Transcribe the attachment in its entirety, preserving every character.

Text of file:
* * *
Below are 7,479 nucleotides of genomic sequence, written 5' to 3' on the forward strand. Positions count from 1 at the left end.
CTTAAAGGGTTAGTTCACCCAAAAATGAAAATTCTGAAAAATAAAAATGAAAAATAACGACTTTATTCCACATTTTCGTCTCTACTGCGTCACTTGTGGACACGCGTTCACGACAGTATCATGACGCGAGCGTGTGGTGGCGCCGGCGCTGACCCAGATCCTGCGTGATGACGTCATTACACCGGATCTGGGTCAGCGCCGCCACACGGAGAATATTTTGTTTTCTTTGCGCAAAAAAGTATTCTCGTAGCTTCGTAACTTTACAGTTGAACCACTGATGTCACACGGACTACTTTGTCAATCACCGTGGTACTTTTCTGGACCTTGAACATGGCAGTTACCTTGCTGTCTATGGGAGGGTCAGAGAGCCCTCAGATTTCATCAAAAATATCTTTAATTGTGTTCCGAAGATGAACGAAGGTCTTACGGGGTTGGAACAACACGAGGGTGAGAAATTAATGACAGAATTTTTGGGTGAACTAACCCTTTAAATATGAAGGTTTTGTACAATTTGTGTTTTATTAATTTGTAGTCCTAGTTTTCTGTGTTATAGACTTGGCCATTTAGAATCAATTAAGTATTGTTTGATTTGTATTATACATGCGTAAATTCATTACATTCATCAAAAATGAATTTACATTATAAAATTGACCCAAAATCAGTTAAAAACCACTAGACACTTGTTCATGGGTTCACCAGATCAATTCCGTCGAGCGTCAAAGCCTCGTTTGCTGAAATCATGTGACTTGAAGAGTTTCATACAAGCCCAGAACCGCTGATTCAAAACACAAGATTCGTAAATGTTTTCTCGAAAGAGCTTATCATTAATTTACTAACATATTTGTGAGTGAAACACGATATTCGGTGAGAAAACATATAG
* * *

Below are 7,479 nucleotides of genomic sequence, written 5' to 3' on the forward strand. Positions count from 1 at the left end.
CTTAAAGGGTTAGTTCACCCAAAAATGAAAATTCTGAAAAATAAAAATGAAAAATAACGACTTTATTCCACATTTTCGTCTCTACTGCGTCACTTGTGGACACGCGTTCACGACAGTATCATGACGCGAGCGTGTGGTGGCGCCGGCGCTGACCCAGATCCTGCGTGATGACGTCATTACACCGGATCTGGGTCAGCGCCGCCACACGGAGAATATTTTGTTTTCTTTGCGCAAAAAAGTATTCTCGTAGCTTCGTAACTTTACAGTTGAACCACTGATGTCACACGGACTACTTTGTCAATCACCGTGGTACTTTTCTGGACCTTGAACATGGCAGTTACCTTGCTGTCTATGGGAGGGTCAGAGAGCCCTCAGATTTCATCAAAAATATCTTTAATTGTGTTCCGAAGATGAACGAAGGTCTTACGGGGTTGGAACAACACGAGGGTGAGAAATTAATGACAGAATTTTTGGGTGAACTAACCCTTTAAATATGAAGGTTTTGTACAATTTGTGTTTTATTAATTTGTAGTCCTAGTTTTCTGTGTTATAGACTTGGCCATTTAGAATCAATTAAGTATTGTTTGATTTGTATTATACATGCGTAAATTCATTACATTCATCAAAAATGAATTTACATTATAAAATTGACCCAAAATCAGTTAAAAACCACTAGACACTTGTTCATGGGTTCACCAGATCAATTCCGTCGAGCGTCAAAGCCTCGTTTGCTGAAATCATGTGACTTGAAGAGTTTCATACAAGCCCAGAACCGCTGATTCAAAACACAAGATTCGTAAATGTTTTCTCGAAAGAGCTTATCATTAATTTACTAACATATTTGTGAGTGAAACACGATATTCGGTGAGAAAACATATAG